Traditionally, information concerning the properties of the formation being drilled through, such as its density, porosity, electrical resistivity/conductivity, etc., was obtained by a “wire line” technique. The technique involved removing the drill string from the bore hole and lowering a device, such as a sonde, which was attached to a cable, into the bore hole. The device typically contained various types of sensors, which may include gamma scintillators, resistivity sensors, nuclear detectors, etc., capable of sensing information concerning the formation. Resistivity sensors, for example, may be used to transmit, and then receive, high frequency wavelength signals (e.g., electromagnetic waves) that travel through the formation surrounding the sensor. By comparing the transmitted and received signals, information can be determined concerning the nature of the formation through which the signal traveled, such as whether it contains water or hydrocarbons. In some applications, the wire line device featured resistivity probes on independently articulated pads mounted on spring actuated arms to ensure that the sensors contacted the bore hole wall.
More recently, “logging while drilling” (LWD) systems have been developed in which the sensors are incorporated into the drill string so as to provide real-time information to the drilling operator concerning the properties of the formation being drilled through. In such systems, the information obtained by the sensor is transmitted to the surface, using techniques well known in the art such as mud pulse telemetry, where it is analyzed.
In many types of sensors, it is important that the sensor be as close as possible, and preferably in contact with, the formation so as to minimize errors in the measurement. Consequently, in the past, sensors in LWD systems have sometimes been mounted on the blades of stabilizers used to stabilize the drill string. Unfortunately, such approaches have not been entirely successful in ensuring that the sensor is maintained very close to, or in contact with, the formation. Consequently, it would also be desirable to provide an improved stabilizer that incorporated one or more sensors in such a manner as to ensure that the sensor is maintained very close to, or in contact with, the formation.
It is an object of the current invention to provide an improved apparatus for drilling a bore hole. This and other objects is accomplished in a stabilizer for use in a drill string for drilling a bore hole, comprising (i) a stabilizer body adapted to be mounted in the drill string, (ii) a first stabilizer blade affixed to the stabilizer body, the first stabilizer blade having a distal end adapted to engage the bore hole, (iii) a sleeve rotatably mounted on the stabilizer body, and (iv) at least a pair of circumferentially displaced second stabilizer blades projecting radially outward from the sleeve, the pair of second stabilizer blades rotating in a common circumferentially extending plane axially displaced from the first stabilizer blade.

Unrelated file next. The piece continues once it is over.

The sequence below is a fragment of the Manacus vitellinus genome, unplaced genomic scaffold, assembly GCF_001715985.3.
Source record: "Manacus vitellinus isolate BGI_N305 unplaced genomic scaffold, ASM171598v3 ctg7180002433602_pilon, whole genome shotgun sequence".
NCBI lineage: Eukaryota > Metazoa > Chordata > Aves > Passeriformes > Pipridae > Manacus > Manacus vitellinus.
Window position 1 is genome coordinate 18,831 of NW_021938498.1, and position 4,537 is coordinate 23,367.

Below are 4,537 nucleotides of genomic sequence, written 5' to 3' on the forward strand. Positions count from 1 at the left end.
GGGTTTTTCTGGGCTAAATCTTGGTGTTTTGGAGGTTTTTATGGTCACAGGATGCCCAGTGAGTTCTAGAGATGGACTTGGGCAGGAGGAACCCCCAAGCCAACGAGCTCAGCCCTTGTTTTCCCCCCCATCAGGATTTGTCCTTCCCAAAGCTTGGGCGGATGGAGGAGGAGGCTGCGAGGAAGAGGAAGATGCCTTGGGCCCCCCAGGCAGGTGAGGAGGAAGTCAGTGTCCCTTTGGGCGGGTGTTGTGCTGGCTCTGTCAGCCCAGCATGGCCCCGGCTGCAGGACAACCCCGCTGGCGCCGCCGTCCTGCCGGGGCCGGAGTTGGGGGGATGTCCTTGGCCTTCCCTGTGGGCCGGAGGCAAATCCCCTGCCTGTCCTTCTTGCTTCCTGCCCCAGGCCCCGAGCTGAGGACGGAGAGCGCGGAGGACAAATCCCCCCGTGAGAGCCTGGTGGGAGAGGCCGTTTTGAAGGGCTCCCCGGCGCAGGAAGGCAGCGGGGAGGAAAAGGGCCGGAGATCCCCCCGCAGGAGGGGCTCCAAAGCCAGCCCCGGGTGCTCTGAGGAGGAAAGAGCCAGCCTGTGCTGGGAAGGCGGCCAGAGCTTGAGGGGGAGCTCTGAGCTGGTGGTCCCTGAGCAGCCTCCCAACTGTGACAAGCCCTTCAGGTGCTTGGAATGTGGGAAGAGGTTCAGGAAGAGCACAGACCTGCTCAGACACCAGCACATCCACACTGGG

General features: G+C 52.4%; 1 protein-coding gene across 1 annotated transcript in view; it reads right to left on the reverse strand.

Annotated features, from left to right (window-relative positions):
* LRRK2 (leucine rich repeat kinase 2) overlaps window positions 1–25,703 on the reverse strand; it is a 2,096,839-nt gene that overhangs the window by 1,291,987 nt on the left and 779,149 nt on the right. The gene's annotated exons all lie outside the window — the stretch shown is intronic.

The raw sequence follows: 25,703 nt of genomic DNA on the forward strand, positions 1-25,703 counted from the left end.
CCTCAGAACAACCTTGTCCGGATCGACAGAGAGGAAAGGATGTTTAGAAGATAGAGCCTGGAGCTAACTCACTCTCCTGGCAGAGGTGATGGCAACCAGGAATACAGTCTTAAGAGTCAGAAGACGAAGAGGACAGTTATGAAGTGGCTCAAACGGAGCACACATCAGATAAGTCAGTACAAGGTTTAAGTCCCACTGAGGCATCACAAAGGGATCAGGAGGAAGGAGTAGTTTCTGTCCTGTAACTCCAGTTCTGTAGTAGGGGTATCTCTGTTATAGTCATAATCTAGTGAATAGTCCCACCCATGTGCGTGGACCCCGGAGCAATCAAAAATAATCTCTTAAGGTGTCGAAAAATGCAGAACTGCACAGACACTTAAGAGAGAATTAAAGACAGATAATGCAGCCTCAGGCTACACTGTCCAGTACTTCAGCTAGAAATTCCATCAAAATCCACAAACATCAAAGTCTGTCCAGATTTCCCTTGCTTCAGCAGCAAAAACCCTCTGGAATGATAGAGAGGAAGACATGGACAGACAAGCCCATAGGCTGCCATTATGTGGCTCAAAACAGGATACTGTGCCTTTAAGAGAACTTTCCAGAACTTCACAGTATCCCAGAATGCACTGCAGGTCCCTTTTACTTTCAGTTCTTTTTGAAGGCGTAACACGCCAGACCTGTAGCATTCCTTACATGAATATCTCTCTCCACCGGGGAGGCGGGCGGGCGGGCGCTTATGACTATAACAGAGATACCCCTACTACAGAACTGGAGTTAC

In a preferred embodiment, the invention further comprises (i) a locking member locking the sleeve into a first position, (ii) means for applying a pressure to the locking member for unlocking the locking member in response to the pressure of the drilling fluid, whereby the sleeve can move into the second position when unlocked, and (iii) means for intensifying the pressure applied to the locking member, whereby the pressure applied to the locking member is greater than the pressure of the drilling fluid. In another preferred embodiment, the stabilizer comprises a sensor for sensing whether or not the stabilizer blade is in a first position. In another preferred embodiment, the stabilizer has a pad mounted in the distal end of the stabilizer blade, the pad having first and second ends, a pivot joint pivotally coupling the pad first end to the blade distal end, whereby rotation of the pad about the pivot joint in a first direction displaces the pad second end radially outward so as to contact the bore hole wall.
The invention also encompasses a method of further drilling a bore hole through an earthen formation, comprising the steps of (i) inserting a drilling string having a stabilizer and an eccentric drilling element into the bore hole, the stabilizer having a rotatable stabilizer blade locked into a first circumferential orientation in which the blade is substantially aligned with the eccentric drilling element, (ii) unlocking the stabilizer blade, and (iii) rotating the unlocked stabilizer blade into a second orientation in which the blade is circumferentially displaced from the eccentric drilling element.